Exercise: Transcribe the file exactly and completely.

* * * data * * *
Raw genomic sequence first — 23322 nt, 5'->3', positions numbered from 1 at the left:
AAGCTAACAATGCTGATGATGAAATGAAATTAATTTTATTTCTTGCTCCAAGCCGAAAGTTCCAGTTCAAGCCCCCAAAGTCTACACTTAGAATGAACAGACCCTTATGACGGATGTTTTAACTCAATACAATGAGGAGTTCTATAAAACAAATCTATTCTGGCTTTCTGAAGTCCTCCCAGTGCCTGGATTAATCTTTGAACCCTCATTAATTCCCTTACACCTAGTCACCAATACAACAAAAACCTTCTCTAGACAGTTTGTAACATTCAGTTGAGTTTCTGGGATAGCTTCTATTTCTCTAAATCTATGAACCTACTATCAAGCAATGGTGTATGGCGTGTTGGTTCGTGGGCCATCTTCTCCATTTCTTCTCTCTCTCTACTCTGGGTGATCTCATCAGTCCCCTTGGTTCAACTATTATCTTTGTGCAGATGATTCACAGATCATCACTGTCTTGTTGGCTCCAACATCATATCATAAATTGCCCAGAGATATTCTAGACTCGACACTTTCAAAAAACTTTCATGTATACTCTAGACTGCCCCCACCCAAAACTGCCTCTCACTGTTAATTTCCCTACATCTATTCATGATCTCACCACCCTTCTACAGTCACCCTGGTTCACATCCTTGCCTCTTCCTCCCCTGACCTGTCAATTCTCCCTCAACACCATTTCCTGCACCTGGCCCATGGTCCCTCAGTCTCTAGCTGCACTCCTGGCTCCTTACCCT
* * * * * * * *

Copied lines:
Raw genomic sequence first — 23322 nt, 5'->3', positions numbered from 1 at the left:
AAGCTAACAATGCTGATGATGAAATGAAATTAATTTTATTTCTTGCTCCAAGCCGAAAGTTCCAGTTCAAGCCCCCAAAGTCTACACTTAGAATGAACAGACCCTTATGACGGATGTTTTAACTCAATACAATGAGGAGTTCTATAAAACAAATCTATTCTGGCTTTCTGAAGTCCTCCCAGTGCCTGGATTAATCTTTGAACCCTCATTAATTCCCTTACACCTAGTCACCAATACAACAAAAACCTTCTCTAGACAGTTTGTAACATTCAGTTGAGTTTCTGGGATAGCTTCTATTTCTCTAAATCTATGAACCTACTATCAAGCAATGGTGTATGGCGTGTTGGTTCGTGGGCCATCTTCTCCATTTCTTCTCTCTCTCTACTCTGGGTGATCTCATCAGTCCCCTTGGTTCAACTATTATCTTTGTGCAGATGATTCACAGATCATCACTGTCTTGTTGGCTCCAACATCATATCATAAATTGCCCAGAGATATTCTAGACTCGACACTTTCAAAAAACTTTCATGTATACTCTAGACTGCCCCCACCCAAAACTGCCTCTCACTGTTAATTTCCCTACATCTATTCATGATCTCACCACCCTTCTACAGTCACCCTGGTTCACATCCTTGCCTCTTCCTCCCCTGACCTGTCAATTCTCCCTCAACACCATTTCCTGCACCTGGCCCATGGTCCCTCAGTCTCTAGCTGCACTCCTGGCTCCTTACCCT